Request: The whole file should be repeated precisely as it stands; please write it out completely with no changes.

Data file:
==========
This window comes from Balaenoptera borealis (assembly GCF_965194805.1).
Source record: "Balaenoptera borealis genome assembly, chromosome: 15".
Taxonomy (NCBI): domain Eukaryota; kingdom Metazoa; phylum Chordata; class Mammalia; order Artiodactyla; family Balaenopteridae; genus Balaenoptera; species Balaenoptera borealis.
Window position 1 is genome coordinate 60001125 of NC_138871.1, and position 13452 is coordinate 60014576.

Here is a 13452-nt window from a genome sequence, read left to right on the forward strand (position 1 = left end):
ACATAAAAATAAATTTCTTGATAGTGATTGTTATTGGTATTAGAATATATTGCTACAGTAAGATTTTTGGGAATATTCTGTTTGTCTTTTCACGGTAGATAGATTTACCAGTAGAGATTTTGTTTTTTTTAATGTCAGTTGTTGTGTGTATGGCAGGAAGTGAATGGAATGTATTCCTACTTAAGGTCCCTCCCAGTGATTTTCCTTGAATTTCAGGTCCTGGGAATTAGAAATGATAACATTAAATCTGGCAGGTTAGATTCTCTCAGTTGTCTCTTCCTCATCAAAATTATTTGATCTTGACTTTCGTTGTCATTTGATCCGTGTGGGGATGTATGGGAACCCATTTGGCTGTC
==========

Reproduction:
This window comes from Balaenoptera borealis (assembly GCF_965194805.1).
Source record: "Balaenoptera borealis genome assembly, chromosome: 15".
Taxonomy (NCBI): domain Eukaryota; kingdom Metazoa; phylum Chordata; class Mammalia; order Artiodactyla; family Balaenopteridae; genus Balaenoptera; species Balaenoptera borealis.
Window position 1 is genome coordinate 60001125 of NC_138871.1, and position 13452 is coordinate 60014576.

Here is a 13452-nt window from a genome sequence, read left to right on the forward strand (position 1 = left end):
ACATAAAAATAAATTTCTTGATAGTGATTGTTATTGGTATTAGAATATATTGCTACAGTAAGATTTTTGGGAATATTCTGTTTGTCTTTTCACGGTAGATAGATTTACCAGTAGAGATTTTGTTTTTTTTAATGTCAGTTGTTGTGTGTATGGCAGGAAGTGAATGGAATGTATTCCTACTTAAGGTCCCTCCCAGTGATTTTCCTTGAATTTCAGGTCCTGGGAATTAGAAATGATAACATTAAATCTGGCAGGTTAGATTCTCTCAGTTGTCTCTTCCTCATCAAAATTATTTGATCTTGACTTTCGTTGTCATTTGATCCGTGTGGGGATGTATGGGAACCCATTTGGCTGTC